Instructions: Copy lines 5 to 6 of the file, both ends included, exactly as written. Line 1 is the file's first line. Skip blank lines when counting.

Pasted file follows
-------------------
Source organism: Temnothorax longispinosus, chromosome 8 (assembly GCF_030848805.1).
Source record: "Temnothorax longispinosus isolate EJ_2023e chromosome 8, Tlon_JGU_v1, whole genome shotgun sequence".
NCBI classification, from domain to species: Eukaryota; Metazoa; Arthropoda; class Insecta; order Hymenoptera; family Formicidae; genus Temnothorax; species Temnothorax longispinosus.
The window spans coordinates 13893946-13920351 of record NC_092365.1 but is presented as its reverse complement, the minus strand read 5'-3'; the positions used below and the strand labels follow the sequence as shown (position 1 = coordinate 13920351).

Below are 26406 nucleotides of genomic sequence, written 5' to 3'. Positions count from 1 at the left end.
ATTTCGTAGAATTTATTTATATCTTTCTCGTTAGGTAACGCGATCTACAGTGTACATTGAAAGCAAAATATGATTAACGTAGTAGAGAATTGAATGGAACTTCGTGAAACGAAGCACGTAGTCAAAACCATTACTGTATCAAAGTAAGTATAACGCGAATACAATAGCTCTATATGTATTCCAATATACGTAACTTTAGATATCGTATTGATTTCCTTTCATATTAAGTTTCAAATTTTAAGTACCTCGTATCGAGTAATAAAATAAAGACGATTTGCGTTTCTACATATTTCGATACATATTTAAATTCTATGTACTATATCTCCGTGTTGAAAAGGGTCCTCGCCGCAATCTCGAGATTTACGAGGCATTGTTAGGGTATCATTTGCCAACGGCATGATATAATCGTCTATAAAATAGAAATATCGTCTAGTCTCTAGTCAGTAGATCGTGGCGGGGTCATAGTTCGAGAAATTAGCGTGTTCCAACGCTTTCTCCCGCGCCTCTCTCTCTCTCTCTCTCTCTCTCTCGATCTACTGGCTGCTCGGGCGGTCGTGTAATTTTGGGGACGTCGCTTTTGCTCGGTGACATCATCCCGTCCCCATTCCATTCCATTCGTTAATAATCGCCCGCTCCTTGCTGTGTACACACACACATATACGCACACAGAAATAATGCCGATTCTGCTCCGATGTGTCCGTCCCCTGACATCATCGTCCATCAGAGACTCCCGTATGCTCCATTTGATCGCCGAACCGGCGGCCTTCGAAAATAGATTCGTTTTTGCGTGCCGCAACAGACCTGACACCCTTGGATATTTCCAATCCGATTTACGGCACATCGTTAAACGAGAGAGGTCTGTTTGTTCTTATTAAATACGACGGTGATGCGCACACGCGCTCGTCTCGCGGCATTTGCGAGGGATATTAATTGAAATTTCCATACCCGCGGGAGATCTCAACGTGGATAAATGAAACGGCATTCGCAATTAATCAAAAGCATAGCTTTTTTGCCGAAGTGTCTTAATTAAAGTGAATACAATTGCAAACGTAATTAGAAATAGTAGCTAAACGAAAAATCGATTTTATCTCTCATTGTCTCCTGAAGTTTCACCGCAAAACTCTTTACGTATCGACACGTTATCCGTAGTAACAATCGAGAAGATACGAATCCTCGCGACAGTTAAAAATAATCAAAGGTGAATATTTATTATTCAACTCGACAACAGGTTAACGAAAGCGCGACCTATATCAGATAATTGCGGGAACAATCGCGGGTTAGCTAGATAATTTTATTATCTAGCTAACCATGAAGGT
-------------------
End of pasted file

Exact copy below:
Below are 26406 nucleotides of genomic sequence, written 5' to 3'. Positions count from 1 at the left end.
ATTTCGTAGAATTTATTTATATCTTTCTCGTTAGGTAACGCGATCTACAGTGTACATTGAAAGCAAAATATGATTAACGTAGTAGAGAATTGAATGGAACTTCGTGAAACGAAGCACGTAGTCAAAACCATTACTGTATCAAAGTAAGTATAACGCGAATACAATAGCTCTATATGTATTCCAATATACGTAACTTTAGATATCGTATTGATTTCCTTTCATATTAAGTTTCAAATTTTAAGTACCTCGTATCGAGTAATAAAATAAAGACGATTTGCGTTTCTACATATTTCGATACATATTTAAATTCTATGTACTATATCTCCGTGTTGAAAAGGGTCCTCGCCGCAATCTCGAGATTTACGAGGCATTGTTAGGGTATCATTTGCCAACGGCATGATATAATCGTCTATAAAATAGAAATATCGTCTAGTCTCTAGTCAGTAGATCGTGGCGGGGTCATAGTTCGAGAAATTAGCGTGTTCCAACGCTTTCTCCCGCGCCTCTCTCTCTCTCTCTCTCTCTCTCTCGATCTACTGGCTGCTCGGGCGGTCGTGTAATTTTGGGGACGTCGCTTTTGCTCGGTGACATCATCCCGTCCCCATTCCATTCCATTCGTTAATAATCGCCCGCTCCTTGCTGTGTACACACACACATATACGCACACAGAAATAATGCCGATTCTGCTCCGATGTGTCCGTCCCCTGACATCATCGTCCATCAGAGACTCCCGTATGCTCCATTTGATCGCCGAACCGGCGGCCTTCGAAAATAGATTCGTTTTTGCGTGCCGCAACAGACCTGACACCCTTGGATATTTCCAATCCGATTTACGGCACATCGTTAAACGAGAGAGGTCTGTTTGTTCTTATTAAATACGACGGTGATGCGCACACGCGCTCGTCTCGCGGCATTTGCGAGGGATATTAATTGAAATTTCCATACCCGCGGGAGATCTCAACGTGGATAAATGAAACGGCATTCGCAATTAATCAAAAGCATAGCTTTTTTGCCGAAGTGTCTTAATTAAAGTGAATACAATTGCAAACGTAATTAGAAATAGTAGCTAAACGAAAAATCGATTTTATCTCTCATTGTCTCCTGAAGTTTCACCGCAAAACTCTTTACGTATCGACACGTTATCCGTAGTAACAATCGAGAAGATACGAATCCTCGCGACAGTTAAAAATAATCAAAGGTGAATATTTATTATTCAACTCGACAACAGGTTAACGAAAGCGCGACCTATATCAGATAATTGCGGGAACAATCGCGGGTTAGCTAGATAATTTTATTATCTAGCTAACCATGAAGGT